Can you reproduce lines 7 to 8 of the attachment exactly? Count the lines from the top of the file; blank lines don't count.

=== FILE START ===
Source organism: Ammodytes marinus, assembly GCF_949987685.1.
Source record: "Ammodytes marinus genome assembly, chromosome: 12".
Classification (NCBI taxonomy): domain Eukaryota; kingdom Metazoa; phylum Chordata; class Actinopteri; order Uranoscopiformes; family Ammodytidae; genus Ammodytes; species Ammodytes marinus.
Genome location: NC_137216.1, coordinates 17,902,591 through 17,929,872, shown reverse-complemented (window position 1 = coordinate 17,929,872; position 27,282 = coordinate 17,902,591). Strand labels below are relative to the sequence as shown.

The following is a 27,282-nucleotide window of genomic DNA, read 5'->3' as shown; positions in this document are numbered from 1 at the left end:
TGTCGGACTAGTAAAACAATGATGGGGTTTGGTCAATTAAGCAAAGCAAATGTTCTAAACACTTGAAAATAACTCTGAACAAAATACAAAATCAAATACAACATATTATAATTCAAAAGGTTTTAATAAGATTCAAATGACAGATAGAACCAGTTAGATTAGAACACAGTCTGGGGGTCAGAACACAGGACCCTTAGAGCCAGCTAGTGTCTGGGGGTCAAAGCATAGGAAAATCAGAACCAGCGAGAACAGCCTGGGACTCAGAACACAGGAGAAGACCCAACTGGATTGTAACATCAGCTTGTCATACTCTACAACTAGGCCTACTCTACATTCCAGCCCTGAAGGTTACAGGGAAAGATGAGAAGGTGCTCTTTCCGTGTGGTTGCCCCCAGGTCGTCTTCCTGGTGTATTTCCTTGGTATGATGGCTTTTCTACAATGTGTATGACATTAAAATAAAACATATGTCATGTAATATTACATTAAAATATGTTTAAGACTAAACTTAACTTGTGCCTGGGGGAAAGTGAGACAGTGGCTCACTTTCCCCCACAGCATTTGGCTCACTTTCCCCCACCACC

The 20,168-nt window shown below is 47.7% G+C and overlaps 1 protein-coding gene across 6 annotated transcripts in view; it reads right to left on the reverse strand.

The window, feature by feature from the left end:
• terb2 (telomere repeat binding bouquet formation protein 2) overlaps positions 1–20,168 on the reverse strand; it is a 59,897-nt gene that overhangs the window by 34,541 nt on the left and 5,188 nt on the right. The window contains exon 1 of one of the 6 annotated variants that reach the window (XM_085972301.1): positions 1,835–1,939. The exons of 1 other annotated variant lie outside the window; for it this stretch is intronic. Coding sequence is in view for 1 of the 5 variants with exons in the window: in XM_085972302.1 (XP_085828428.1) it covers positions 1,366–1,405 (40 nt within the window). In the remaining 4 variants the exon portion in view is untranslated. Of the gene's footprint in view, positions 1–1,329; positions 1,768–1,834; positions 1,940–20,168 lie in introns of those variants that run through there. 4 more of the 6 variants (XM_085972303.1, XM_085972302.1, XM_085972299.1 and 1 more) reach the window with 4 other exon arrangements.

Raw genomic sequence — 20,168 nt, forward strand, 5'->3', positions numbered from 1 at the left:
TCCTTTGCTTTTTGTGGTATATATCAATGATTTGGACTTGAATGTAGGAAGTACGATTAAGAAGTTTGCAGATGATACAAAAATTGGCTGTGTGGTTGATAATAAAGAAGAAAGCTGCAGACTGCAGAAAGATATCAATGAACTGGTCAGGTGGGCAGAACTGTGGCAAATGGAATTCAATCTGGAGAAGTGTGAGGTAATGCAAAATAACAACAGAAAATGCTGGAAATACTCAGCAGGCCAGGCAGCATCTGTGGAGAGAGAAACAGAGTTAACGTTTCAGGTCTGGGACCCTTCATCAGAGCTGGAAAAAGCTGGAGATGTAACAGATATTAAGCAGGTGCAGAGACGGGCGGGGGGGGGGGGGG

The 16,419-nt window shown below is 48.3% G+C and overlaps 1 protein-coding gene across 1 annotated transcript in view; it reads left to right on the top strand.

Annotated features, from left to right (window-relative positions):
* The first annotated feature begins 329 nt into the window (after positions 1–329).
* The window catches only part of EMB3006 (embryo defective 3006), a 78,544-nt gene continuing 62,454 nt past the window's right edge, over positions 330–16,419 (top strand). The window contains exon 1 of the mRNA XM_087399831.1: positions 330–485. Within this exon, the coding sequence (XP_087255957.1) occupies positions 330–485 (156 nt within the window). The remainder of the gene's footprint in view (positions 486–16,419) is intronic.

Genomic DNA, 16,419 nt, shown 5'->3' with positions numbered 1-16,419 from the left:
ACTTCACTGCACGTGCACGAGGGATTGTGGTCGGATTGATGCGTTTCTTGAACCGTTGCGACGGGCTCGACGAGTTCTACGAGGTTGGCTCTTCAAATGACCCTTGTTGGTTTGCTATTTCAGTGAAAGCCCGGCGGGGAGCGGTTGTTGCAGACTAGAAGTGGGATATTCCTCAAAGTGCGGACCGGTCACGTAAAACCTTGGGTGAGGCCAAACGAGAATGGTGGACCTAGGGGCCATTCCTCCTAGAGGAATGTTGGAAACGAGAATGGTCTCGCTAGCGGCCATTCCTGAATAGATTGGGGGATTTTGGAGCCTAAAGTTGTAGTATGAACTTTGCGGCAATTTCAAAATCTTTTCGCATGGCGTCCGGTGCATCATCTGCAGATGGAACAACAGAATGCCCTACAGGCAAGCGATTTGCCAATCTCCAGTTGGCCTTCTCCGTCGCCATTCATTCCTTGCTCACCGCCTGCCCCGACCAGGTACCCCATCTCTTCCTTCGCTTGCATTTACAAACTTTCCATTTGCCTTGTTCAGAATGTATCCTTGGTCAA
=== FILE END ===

The 20,168-nt window shown below is 47.7% G+C and overlaps 1 protein-coding gene across 6 annotated transcripts in view; it reads right to left on the reverse strand.

The window, feature by feature from the left end: